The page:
Fire destroys Graves Implement

Cause undetermined; fire marshall investigating but says blaze not considered suspicious.
Norwalk Reflector Staff
May 23, 2014
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"It was his life."

A Thursday night fire destroyed Graves Implement in Wakeman, obliterating the building and about 25 tractors.

(NOTE - To see pictures of the fire damage, click HERE.)

Wakeman Fire District Chief Dave Wilson said the fire started a little after 10 p.m. and five departments, comprising about 35 firefighters, responded. Smoke was visible and flames were shooting through the roof, Wilson said.

"It was a pretty good fire," the chief said.

Graves Implement has been providing service for farm tractors and equipment since 1936. The business was started by Fred Graves, father of the current owner, David Graves.

David Graves took over the business in 1969 and has been combining extensive knowledge and experience with International Harvester tractors for almost half a century. The business specialized in complete and partial restoration, painting, engine repairs, tune-ups and compete rebuilds.

As Graves combed through the rubble with investigators Friday morning, his daughter, Amy Swope, talked about how much the business meant to him.

"He loved working on tractors," she said. "This is what he did."

Swope talked about growing up right next to the building, located at 43 Pleasant St., and how much it meant to her.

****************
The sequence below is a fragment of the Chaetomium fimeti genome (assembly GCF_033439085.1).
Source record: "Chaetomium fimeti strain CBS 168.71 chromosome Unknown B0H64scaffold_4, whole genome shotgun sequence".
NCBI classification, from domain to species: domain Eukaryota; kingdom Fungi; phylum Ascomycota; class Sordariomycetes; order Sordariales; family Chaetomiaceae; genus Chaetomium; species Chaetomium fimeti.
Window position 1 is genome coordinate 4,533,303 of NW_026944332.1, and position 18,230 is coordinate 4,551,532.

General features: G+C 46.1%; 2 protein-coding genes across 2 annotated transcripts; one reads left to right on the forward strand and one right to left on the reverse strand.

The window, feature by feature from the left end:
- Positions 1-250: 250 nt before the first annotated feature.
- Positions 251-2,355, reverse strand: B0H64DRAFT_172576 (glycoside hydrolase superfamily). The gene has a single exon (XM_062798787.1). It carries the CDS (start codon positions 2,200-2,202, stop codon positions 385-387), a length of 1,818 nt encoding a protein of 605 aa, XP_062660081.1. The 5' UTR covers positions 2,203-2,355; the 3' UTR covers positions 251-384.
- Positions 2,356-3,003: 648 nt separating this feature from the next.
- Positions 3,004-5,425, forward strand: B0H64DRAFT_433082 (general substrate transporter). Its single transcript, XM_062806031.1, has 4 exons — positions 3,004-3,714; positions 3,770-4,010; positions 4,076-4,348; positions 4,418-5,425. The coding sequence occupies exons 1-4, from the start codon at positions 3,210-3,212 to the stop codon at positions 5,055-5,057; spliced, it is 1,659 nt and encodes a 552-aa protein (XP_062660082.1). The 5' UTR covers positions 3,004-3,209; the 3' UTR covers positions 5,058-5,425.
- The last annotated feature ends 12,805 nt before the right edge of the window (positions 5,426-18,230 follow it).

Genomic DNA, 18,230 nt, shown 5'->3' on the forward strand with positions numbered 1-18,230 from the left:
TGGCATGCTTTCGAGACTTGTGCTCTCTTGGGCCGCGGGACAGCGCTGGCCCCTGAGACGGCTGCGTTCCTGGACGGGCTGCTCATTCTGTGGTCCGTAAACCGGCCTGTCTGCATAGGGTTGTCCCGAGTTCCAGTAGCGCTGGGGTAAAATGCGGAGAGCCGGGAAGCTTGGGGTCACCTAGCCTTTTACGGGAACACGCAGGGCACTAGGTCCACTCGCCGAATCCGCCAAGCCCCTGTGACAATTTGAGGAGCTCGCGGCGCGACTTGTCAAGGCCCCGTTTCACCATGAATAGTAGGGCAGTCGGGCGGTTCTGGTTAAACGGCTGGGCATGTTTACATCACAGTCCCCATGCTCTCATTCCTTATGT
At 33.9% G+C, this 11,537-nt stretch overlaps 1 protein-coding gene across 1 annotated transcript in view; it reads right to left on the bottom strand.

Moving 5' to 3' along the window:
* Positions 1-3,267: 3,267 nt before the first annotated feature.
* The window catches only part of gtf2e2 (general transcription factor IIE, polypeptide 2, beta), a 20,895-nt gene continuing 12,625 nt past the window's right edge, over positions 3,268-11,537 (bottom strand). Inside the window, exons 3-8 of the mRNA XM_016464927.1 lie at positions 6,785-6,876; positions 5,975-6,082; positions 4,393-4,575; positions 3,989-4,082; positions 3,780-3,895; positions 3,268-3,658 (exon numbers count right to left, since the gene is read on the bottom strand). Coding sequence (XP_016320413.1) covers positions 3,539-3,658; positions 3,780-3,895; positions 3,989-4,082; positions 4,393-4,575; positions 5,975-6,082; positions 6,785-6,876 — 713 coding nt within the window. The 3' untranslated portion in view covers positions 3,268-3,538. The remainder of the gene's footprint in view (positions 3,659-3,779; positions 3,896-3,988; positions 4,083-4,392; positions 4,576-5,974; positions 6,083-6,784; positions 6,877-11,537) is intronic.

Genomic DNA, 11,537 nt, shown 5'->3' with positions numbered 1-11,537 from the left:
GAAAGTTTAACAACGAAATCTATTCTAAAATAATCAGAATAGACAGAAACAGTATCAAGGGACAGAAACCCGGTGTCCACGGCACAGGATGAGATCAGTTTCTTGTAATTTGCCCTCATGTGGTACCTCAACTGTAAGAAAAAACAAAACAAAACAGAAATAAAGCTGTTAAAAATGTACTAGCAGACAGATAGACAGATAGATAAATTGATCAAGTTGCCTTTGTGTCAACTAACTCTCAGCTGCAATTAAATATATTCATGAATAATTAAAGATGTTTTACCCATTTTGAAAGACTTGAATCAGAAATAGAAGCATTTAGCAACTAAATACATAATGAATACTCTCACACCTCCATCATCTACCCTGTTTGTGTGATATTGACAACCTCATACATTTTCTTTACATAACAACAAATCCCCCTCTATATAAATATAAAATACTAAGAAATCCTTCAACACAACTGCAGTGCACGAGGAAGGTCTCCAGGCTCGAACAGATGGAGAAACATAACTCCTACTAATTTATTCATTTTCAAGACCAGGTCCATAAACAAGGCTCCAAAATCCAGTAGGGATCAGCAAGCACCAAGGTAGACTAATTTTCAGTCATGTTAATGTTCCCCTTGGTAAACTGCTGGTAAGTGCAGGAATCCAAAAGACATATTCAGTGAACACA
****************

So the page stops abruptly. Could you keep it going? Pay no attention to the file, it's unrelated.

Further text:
The Norwalk High School teacher said they were at her Huron home Thursday night when they got the call.

"When we got to Western Reserve High School, we could see the fire," she said. "This is sad."

Wilson said most of his firefighters, who responded shortly after the fire started, were on scene for six hours while firefighters from the other departments were on scene three to four hours.

Wilson said the cause of the fire and where it started is unknown at this time. He did not have a monetary damage estimate and wasn't sure how much water was used to extinguish the fire.

State Fire Marshall's spokesman Michael Duchesne said the investigation is in its early stages, but it's not considered suspicious. The fire marshall's office doesn't just investigate arson cases, Duchesne said, but also responds when fire departments request its expertise to investigate a fire's origin. Duchesne said it's "way too early" to speculate on a time frame as to when the investigation will be complete.

In addition to the Wakeman Fire District, departments from Townsend, Florence, Camden and New London responded.